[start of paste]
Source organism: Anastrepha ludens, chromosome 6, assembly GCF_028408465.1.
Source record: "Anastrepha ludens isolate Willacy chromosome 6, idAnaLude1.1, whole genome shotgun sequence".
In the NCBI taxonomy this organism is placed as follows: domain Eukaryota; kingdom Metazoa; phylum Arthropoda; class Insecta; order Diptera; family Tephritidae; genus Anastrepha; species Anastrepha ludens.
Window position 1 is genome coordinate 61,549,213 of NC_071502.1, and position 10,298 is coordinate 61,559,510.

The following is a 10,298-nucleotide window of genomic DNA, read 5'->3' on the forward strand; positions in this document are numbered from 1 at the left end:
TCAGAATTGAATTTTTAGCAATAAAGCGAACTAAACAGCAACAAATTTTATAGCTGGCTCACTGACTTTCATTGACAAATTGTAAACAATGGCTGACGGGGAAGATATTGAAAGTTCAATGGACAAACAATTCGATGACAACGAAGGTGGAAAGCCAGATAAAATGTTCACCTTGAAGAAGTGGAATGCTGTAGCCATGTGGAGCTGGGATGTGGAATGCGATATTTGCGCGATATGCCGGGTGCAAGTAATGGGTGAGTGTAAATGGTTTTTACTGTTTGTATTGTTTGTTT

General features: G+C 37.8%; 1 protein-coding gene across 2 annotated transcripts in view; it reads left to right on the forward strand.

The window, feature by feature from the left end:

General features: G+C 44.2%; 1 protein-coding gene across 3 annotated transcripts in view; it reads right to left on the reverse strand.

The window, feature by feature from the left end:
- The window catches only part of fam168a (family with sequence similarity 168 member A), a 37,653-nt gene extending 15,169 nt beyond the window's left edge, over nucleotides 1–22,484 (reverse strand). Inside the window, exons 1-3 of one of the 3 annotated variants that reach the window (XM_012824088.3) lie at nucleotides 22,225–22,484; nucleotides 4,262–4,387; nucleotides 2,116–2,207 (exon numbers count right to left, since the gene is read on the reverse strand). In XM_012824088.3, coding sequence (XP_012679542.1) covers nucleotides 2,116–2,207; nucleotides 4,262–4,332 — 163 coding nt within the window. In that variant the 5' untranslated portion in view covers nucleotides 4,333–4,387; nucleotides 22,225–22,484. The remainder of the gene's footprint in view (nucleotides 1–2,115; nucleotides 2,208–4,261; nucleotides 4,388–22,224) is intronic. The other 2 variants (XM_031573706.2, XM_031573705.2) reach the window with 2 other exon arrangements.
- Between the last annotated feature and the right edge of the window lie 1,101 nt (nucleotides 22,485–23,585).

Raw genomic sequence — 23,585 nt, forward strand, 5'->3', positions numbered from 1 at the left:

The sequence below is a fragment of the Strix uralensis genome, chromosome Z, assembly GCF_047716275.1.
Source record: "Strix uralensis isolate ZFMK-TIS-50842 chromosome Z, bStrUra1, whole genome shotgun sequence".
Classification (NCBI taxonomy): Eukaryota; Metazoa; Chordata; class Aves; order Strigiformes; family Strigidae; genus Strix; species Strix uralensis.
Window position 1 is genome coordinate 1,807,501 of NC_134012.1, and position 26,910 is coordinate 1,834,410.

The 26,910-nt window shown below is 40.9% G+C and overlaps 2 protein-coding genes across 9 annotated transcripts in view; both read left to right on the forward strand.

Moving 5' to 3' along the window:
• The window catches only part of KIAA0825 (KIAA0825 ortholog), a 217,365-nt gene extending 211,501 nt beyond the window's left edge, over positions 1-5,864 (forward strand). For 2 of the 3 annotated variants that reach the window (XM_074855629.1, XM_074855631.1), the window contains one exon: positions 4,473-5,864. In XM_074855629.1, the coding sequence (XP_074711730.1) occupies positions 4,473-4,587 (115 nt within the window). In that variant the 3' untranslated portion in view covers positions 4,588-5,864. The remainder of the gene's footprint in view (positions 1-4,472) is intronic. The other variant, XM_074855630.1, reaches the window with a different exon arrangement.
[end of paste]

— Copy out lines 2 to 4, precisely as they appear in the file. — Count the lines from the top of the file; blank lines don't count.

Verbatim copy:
Source record: "Anastrepha ludens isolate Willacy chromosome 6, idAnaLude1.1, whole genome shotgun sequence".
In the NCBI taxonomy this organism is placed as follows: domain Eukaryota; kingdom Metazoa; phylum Arthropoda; class Insecta; order Diptera; family Tephritidae; genus Anastrepha; species Anastrepha ludens.
Window position 1 is genome coordinate 61,549,213 of NC_071502.1, and position 10,298 is coordinate 61,559,510.